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Television reporter released early from home confinement

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    News Media Update         RHODE ISLAND         Confidentiality/Privilege         April 12, 2005    

Television reporter released early from home confinement

  • Two months before his sentence was set to end, television reporter Jim Taricani won freedom from home confinement for refusing to identify a confidential source.

April 12, 2005 — The court battle between federal prosecutors and a television reporter Jim Taricani is over after U.S. District Judge Ernest C. Torres granted a request last week to cut short his six-month home confinement sentence by two months.

Taricani is expected to return to work Wednesday at WJAR television in Providence, R.I. Torres signed an order for early release Wednesday, but the order did not take effect until Saturday. Taricani had been confined to his home since Dec. 9 when Torres sentenced him for criminal contempt-of-court for refusing to reveal the confidential source of a videotape showing a Providence official taking a bribe from an FBI informant.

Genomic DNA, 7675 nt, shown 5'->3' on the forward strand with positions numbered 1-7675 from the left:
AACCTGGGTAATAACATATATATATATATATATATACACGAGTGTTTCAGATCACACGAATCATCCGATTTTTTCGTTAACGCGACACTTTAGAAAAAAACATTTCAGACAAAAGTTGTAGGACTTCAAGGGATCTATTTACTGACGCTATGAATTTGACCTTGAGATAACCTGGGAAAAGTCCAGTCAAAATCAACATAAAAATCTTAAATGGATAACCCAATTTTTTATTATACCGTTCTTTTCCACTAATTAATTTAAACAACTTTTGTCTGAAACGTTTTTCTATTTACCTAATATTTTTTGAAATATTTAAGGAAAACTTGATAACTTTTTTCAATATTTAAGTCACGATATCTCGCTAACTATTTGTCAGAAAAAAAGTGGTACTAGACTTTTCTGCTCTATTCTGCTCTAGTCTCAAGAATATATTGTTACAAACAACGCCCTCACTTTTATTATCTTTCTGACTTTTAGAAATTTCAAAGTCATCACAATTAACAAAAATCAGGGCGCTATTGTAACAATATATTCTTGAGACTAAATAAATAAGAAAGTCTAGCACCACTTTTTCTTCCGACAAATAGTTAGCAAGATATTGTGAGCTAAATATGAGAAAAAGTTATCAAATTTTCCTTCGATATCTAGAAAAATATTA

In a one-page order, Torres noted that “the supervising probation officer reports that Mr. Taricani has fully complied with all conditions and the probation officer recommends that his petition be granted,” The Providence Journal reported. The order also said that special prosecutor Mark DeSisto did not object to Taricani’s early release, the paper reported.

During Taricani’s confinement, he was not allowed to leave the house, except for doctor’s appointments. He was not allowed to use the Internet or given interviews, and he could receive visitors for only a few hours each day.

Taricani’s case began after WJAR in February 2001 aired a portion of the videotape showing Providence city official Frank E. Corrente accepting a bribe from an undercover FBI informant. The tape was sealed evidence in an FBI investigation into corruption by Providence officials, including former Mayor Vincent “Buddy” Cianci Jr., who along with Corrente was later convicted.

Taricani was subpoenaed, but refused to reveal his source and was found in civil contempt of court. After a failed appeal to the U.S. Court of Appeals in Boston (1st Cir.), NBC, WJAR’s network, paid $85,000 in fines, which failed to coerce Taricani to testify.

In November, Taricani was found in criminal contempt of court and a month later, was sentence to six months home confinement.

(In re special proceedings; Media Counsel: Jonathan Albano, Boston)KM

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